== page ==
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UK shoppers slow their spending ahead of Brexit

Sales up by 0.5% in February compared with 2.2% in January; consumer confidence levels close to 5-year lows

Surveys by both the British Retail Consortium (BRC) and Barclaycard show consumers are scaling back on non-essential spending. Some shoppers are stockpiling food and essential household supplies in case of shortages after Brexit.


BRITISH consumers reined in their spending in February ahead of Brexit and shoppers focused on buying food, including for stock-piling, rather than non-essential items, data released on Tuesday showed.

The British Retail Consortium (BRC) said total sales edged up by an annual 0.5 per cent, a sharp slowdown from growth of 2.2 per cent in January.

Separately, Barclaycard said its broader measure of consumer spending rose by 1.2 per cent, the weakest increase since the company began recording spending on its cards in 2015.

Sustained spending by Britain's consumers took the edge off a slowdown in the world's fifth-biggest economy for much of the period since the 2016 Brexit referendum although consumer confidence levels are close to five-year lows as the scheduled Brexit date of March 29 approaches.

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"Uncertainty surrounding the UK's imminent exit from the European Union has hit consumer spending," BRC chief executive Helen Dickinson said.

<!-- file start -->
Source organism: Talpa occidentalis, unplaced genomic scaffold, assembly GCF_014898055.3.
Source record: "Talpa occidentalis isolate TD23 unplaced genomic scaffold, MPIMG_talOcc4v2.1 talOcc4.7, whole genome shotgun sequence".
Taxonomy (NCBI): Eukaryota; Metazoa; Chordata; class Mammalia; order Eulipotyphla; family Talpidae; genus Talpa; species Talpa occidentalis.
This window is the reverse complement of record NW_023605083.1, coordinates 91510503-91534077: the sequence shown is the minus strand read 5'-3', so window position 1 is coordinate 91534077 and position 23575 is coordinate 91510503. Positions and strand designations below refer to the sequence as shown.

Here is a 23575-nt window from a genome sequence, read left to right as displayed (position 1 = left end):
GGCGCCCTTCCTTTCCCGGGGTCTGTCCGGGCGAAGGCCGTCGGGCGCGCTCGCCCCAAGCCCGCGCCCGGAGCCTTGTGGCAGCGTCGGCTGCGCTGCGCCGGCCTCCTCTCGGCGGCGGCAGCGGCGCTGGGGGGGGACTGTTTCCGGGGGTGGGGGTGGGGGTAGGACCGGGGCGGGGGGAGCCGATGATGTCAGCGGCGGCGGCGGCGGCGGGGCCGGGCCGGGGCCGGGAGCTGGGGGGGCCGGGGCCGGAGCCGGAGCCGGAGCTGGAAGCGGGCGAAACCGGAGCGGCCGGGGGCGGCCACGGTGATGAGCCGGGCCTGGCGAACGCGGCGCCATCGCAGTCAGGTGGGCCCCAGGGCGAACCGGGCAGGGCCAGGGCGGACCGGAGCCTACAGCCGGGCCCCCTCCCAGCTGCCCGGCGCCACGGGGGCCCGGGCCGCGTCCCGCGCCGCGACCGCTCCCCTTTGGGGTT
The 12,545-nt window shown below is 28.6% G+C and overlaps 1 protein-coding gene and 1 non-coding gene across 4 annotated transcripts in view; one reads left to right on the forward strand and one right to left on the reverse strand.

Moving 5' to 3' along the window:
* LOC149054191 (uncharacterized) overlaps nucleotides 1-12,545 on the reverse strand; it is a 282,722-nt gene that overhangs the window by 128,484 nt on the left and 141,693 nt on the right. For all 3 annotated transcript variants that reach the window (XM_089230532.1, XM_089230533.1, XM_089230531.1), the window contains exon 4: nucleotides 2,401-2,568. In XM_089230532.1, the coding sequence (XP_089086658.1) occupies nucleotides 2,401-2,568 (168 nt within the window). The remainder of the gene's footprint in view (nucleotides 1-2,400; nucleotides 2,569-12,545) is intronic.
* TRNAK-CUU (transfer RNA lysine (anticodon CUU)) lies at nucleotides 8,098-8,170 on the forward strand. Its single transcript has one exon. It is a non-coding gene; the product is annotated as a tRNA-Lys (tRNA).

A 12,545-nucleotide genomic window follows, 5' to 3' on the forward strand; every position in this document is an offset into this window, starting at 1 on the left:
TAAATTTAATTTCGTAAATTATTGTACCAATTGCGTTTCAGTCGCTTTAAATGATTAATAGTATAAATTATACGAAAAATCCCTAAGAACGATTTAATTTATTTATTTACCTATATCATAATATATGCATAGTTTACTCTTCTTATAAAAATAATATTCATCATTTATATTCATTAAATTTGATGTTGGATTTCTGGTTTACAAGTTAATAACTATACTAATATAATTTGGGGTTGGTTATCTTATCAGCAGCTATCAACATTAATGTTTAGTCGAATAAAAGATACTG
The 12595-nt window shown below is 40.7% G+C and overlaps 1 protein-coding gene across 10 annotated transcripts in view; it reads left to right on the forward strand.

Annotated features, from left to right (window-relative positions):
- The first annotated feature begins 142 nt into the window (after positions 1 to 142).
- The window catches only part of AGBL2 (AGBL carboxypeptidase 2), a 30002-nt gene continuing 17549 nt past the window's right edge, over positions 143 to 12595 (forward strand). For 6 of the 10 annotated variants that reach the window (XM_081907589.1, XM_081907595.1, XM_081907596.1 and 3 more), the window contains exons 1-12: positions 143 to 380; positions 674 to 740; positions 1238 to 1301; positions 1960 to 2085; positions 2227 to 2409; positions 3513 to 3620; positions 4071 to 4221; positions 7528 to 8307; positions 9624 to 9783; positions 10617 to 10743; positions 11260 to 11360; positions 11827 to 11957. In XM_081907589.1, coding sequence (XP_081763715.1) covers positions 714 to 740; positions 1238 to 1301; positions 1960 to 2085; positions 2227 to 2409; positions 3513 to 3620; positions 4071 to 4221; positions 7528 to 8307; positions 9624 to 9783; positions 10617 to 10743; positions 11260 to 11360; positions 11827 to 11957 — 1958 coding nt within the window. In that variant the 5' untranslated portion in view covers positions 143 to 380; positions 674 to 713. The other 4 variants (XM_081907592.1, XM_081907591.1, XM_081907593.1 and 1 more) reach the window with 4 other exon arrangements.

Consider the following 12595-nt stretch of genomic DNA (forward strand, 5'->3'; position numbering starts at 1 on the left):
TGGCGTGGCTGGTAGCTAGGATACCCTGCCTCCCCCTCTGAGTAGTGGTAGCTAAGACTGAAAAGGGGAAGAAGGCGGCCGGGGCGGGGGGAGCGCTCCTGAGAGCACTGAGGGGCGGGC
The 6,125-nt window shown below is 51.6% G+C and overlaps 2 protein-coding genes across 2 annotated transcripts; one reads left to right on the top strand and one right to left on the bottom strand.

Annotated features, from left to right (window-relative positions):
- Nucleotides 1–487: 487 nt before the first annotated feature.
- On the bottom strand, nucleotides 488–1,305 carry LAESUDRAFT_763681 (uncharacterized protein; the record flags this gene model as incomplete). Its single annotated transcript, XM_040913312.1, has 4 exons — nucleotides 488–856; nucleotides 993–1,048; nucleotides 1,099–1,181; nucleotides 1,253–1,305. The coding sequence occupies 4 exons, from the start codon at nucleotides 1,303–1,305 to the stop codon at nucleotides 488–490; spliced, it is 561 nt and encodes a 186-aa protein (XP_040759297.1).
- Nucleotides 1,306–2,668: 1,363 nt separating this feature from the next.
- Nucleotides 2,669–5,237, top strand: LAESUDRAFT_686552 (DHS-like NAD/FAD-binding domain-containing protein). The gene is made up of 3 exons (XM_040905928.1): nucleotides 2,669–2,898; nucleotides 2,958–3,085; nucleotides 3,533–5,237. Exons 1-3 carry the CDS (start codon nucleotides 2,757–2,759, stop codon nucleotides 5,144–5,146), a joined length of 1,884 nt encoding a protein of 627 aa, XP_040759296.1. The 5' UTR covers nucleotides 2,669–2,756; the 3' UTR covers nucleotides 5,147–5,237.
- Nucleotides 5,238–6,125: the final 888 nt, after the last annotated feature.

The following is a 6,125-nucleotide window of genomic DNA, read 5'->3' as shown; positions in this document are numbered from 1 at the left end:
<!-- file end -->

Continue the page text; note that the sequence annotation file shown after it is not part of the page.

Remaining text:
"While real incomes have started to rise over the past year, shoppers have been reluctant to spend this February, holding back growth."

On a like-for-like basis, excluding changes in the amount of store space from one year to the next, sales were down 0.1 per cent, the BRC said.

Both surveys showed consumers scaling back on non-essential spending.

Barclaycard said spending in pubs and restaurants, which had been growing strongly, slowed in February.

Eighteen per cent of respondents in a poll it conducted had begun stockpiling food and essential household supplies in case of shortages after Brexit.

"Uncertainty over Brexit appears to be driving a shift in behaviour, with many Brits worrying about price rises and cutting back on non-essential spend, and some even stockpiling everyday items," Esme Harwood, director at Barclaycard, said

Barclaycard's spending figures were based on credit and debit card spending between Jan 20 and Feb 16. The BRC data cover Jan 27 to Feb 23.

On Feb 26, Prime Minister Theresa May opened the way for a possible delay to Brexit.

Employee-owned John Lewis is the only major British retailer to update on weekly sales, providing the most up to date snapshot of consumer behaviour. Sales at its department stores fell 3.9 per cent in the four weeks to Feb 23. REUTERS

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